Environment minister calls for emergency decree to protect Quebec caribou from 'imminent threat'

Federal Environment Minister Steven Guilbeault is recommending the adoption of an emergency decree to protect the boreal caribou in Quebec as some herds cross the "threshold of near-disappearance."

The Pipmuacan, Val-d'Or and Charlevoix woodland herds could soon be subject to federally imposed protection measures.

In a letter addressed to Quebec Environment Minister Benoit Charette, Guilbeault writes that he intends to recommend federal intervention to cabinet this week.

The Val-d'Or and Charlevoix herds, which currently live in captivity, each have around 10 breeding females. Over the next decade, Guilbeault says the Pipmuacan herd could also be threatened.

Minister of Environment and Climate Change Steven Guilbeault speaks during a media availability on Alberta's invocation of the Sovereignty Act over federal clean electricity regulations, on Parliament Hill in Ottawa, on Monday, Nov. 27, 2023.
If Minister Steven Guilbeault's recommendation is approved by cabinet this week, the decree's final adoption has to be authorized by the Governor General. (Justin Tang/The Canadian Press)

The minister presented these results following an analysis carried out by his department over the past year, at the request of some Indigenous communities.

In his letter to Charette, Guilbeault points to the forestry industry, saying logging and the network of multi-use roads are among the activities that, to date, have "contributed most to habitat disturbance."

'Provincial government is too slow,' says conservation group

The emergency order is provided for in Section 80 of the Species at Risk Act (SARA) in which the minister is required to make a recommendation if they consider a species to be exposed to imminent threats to its survival or recovery. Once in effect, it can remain so for five years.

The federal government has a "legal obligation" to protect the herd, says Alice-Anne Simard, executive director of the conservation group Nature Quebec.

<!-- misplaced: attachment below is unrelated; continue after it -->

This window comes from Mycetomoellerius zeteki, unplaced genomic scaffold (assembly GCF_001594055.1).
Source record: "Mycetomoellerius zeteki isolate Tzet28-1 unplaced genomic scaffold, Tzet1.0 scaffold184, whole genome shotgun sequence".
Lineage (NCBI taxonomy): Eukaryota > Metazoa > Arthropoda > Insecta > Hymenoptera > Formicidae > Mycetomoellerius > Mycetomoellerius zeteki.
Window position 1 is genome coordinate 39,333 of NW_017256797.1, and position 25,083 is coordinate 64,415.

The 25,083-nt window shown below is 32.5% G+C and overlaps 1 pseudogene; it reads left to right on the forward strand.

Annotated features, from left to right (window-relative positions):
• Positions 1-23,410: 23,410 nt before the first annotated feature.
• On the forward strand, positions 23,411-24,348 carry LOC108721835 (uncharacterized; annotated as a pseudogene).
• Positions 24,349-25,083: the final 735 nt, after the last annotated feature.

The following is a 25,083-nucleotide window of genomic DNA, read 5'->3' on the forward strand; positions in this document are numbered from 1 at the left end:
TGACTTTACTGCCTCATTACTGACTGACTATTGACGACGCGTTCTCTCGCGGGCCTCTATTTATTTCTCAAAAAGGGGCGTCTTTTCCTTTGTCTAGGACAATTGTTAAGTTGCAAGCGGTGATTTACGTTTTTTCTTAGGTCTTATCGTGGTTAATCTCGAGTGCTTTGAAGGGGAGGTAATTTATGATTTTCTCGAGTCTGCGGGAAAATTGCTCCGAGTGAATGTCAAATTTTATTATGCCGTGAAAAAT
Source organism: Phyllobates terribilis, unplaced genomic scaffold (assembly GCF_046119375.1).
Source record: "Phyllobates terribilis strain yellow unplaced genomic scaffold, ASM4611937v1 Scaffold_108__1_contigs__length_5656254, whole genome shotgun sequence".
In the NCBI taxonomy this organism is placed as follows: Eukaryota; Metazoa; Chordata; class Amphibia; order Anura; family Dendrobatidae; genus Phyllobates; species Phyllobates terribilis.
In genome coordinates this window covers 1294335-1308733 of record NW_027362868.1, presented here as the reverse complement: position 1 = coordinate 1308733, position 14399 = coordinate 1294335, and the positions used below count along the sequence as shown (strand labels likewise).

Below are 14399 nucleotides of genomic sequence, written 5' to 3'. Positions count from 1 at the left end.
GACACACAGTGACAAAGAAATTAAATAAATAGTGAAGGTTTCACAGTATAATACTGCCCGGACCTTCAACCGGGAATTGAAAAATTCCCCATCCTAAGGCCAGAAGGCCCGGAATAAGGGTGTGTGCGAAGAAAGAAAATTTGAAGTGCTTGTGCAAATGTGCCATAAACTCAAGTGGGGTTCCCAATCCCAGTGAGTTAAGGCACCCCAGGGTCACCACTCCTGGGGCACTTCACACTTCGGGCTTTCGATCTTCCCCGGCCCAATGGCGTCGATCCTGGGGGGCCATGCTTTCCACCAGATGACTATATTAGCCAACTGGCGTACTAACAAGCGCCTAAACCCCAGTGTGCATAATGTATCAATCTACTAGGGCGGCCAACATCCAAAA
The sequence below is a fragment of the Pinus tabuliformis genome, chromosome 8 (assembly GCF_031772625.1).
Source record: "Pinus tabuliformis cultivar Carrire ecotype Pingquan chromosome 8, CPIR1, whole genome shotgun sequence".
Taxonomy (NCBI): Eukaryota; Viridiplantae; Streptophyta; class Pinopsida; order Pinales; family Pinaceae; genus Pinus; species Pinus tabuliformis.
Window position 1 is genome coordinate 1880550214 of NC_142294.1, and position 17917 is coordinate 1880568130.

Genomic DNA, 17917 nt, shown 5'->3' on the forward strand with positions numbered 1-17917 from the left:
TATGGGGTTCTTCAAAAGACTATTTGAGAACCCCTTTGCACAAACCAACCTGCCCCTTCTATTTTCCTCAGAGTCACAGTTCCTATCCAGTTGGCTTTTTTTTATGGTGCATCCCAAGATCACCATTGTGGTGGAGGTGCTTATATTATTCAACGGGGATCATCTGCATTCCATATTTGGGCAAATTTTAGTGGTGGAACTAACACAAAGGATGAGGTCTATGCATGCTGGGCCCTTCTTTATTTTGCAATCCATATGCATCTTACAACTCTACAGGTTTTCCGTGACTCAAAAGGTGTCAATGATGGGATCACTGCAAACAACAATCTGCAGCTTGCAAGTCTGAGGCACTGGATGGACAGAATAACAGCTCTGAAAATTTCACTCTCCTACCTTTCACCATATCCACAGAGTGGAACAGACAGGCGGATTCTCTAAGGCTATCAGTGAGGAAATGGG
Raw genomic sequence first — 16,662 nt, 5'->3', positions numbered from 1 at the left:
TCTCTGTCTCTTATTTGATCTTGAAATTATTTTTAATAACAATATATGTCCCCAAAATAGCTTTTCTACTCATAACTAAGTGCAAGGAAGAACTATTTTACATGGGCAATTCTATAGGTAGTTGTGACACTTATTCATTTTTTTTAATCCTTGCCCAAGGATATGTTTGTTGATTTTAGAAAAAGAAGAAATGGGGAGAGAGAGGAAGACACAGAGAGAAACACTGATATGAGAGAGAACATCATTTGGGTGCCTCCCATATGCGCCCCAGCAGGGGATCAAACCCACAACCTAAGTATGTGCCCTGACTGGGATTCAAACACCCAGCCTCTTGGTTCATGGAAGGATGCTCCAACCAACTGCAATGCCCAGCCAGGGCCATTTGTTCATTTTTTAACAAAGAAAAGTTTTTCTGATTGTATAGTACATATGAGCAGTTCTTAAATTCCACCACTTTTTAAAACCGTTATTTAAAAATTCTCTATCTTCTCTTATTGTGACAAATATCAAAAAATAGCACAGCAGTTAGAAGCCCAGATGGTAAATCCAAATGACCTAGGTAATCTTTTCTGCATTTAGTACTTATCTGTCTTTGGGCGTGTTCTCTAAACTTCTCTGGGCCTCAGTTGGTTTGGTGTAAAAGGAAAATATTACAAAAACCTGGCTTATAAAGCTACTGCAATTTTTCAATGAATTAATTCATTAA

"The environment and biodiversity is a shared responsibility," she said.

"(Caribou) are on the brink of extinction and the federal government has to act since the provincial government is too slow in this process."

In April, the Quebec government announced a $59.5-million plan to safeguard Charlevoix's boreal caribou and the Gaspésie mountain caribou, including better protecting an area of 96 square kilometres in Mont-Vallières-de-Saint-Réal.

Simard says the province has taken some good steps but it's "nowhere near enough to really protect these herds."

"It's an impressive number but the real action that needs to be done is to protect the habitat, and especially to protect the habitat from industrial logging which is something that the provincial government is not willing to do," said Simard.

"That's why the federal government is stepping up."

Charette deplores Feds' 'relentlessness'

Charette responded to Guilbeault's letter saying he "deplores" the federal government's "relentlessness" in this file.

"Our government has announced nearly $60 million to protect caribou and their habitat," he said.

He accused the federal government of planning to intervene without knowing the socio-economic impact of such a decision on Quebec's forested regions.

"Thousands of jobs are at stake here," he said. "I call on the government of Canada to reason."

More than 70 per cent of woodland caribou habitat is disturbed in several key sectors in the south of Quebec.
Guilbeault pointed to the forestry industry, saying logging and the network of multi-use roads are among activities contributing to habitat disturbance. (Submitted by Jean-Simon Bégin)

Alain Branchaud says the federal and provincial governments should work together. He calls Guilbeault's strategy "wise" as it prioritizes three vulnerable herds.

"It's a good strategic move," said Branchaud, executive director of the Quebec chapter of Canada's Parks and Wilderness Society.

"There's an emergency to act and we hope that this move from the federal government will put some pressure on the Quebec government so that it will accelerate the development of a strategy."

In the case of caribou, any activity disturbing habitat could be affected by the decree.

Environment and Climate Change Canada outlines a maximum disturbance rate of 35 per cent in woodland caribou habitat to ensure that populations are maintained. This rate currently stands at 92 per cent in Charlevoix, reports Radio-Canada.

Guilbeault says he cannot guarantee the adoption of a decree.

If his recommendation is approved by cabinet this week, the decree's final adoption has to be authorized by the Governor General and would only be in place after that, possibly in the fall.